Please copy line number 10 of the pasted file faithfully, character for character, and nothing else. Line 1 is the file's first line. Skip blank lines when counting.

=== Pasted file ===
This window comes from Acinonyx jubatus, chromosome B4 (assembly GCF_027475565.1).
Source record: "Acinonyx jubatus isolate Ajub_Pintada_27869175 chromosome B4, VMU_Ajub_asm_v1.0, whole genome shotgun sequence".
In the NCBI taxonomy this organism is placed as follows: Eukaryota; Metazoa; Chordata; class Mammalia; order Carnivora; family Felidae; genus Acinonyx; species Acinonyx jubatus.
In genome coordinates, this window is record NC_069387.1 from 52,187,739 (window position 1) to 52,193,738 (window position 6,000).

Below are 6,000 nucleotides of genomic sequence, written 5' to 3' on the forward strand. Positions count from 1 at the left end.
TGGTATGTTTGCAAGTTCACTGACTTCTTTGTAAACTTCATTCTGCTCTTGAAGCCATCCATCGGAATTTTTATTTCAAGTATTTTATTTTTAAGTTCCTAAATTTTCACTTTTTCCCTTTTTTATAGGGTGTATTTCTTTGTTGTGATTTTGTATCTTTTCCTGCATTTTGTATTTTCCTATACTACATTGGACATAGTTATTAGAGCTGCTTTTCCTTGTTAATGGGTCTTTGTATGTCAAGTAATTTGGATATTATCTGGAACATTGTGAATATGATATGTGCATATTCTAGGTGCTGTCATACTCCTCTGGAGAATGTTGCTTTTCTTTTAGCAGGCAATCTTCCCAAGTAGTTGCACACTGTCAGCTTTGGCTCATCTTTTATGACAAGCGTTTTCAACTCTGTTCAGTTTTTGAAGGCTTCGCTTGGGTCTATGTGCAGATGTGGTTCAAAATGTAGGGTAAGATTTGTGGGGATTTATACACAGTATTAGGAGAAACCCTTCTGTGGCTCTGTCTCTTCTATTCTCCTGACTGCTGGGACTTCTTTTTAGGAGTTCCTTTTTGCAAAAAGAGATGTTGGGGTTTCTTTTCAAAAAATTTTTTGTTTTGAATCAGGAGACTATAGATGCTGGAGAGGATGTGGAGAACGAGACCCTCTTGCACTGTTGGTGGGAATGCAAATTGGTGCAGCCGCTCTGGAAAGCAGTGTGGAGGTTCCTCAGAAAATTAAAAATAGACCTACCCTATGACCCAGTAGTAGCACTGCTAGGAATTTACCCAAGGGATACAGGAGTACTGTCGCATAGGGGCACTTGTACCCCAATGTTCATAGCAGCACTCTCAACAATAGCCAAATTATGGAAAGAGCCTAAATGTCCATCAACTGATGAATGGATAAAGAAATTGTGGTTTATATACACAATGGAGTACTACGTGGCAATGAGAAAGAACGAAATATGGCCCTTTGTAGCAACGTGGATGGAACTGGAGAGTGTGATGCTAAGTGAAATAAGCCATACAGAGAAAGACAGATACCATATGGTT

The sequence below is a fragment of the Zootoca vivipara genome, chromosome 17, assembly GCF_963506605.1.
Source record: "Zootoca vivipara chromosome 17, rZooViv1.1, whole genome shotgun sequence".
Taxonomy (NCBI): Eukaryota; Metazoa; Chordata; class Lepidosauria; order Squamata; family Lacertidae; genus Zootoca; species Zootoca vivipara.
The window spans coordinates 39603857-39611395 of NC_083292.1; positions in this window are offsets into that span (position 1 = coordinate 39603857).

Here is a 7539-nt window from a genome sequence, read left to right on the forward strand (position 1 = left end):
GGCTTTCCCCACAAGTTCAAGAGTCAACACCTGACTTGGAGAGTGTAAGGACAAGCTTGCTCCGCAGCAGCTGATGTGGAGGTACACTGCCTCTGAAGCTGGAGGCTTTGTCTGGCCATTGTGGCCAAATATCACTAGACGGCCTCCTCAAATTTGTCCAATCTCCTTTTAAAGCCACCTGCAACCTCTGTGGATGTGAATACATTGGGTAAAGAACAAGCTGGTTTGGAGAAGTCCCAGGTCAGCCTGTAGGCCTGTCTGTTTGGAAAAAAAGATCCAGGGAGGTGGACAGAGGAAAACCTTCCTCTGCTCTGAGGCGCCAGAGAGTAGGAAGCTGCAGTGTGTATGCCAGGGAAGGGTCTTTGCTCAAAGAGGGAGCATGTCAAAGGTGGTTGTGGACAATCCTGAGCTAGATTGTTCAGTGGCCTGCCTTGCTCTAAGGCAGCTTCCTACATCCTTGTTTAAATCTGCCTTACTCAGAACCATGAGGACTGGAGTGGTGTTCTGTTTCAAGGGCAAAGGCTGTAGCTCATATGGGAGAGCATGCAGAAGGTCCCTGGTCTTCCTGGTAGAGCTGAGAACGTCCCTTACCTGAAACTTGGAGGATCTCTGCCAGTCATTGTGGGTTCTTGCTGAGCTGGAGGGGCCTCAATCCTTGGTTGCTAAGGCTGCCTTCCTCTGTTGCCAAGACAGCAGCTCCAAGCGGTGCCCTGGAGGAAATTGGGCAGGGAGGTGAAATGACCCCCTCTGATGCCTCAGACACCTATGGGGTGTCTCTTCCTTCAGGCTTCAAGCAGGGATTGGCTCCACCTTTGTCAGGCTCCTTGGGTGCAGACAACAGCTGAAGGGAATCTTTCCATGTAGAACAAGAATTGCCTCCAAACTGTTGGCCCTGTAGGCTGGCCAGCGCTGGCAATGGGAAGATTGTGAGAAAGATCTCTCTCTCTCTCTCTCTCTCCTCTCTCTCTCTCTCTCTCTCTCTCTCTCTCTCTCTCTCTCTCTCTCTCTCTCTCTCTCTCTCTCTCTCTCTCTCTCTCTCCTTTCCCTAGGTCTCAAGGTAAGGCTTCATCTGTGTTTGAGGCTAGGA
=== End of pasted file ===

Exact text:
The window spans coordinates 39603857-39611395 of NC_083292.1; positions in this window are offsets into that span (position 1 = coordinate 39603857).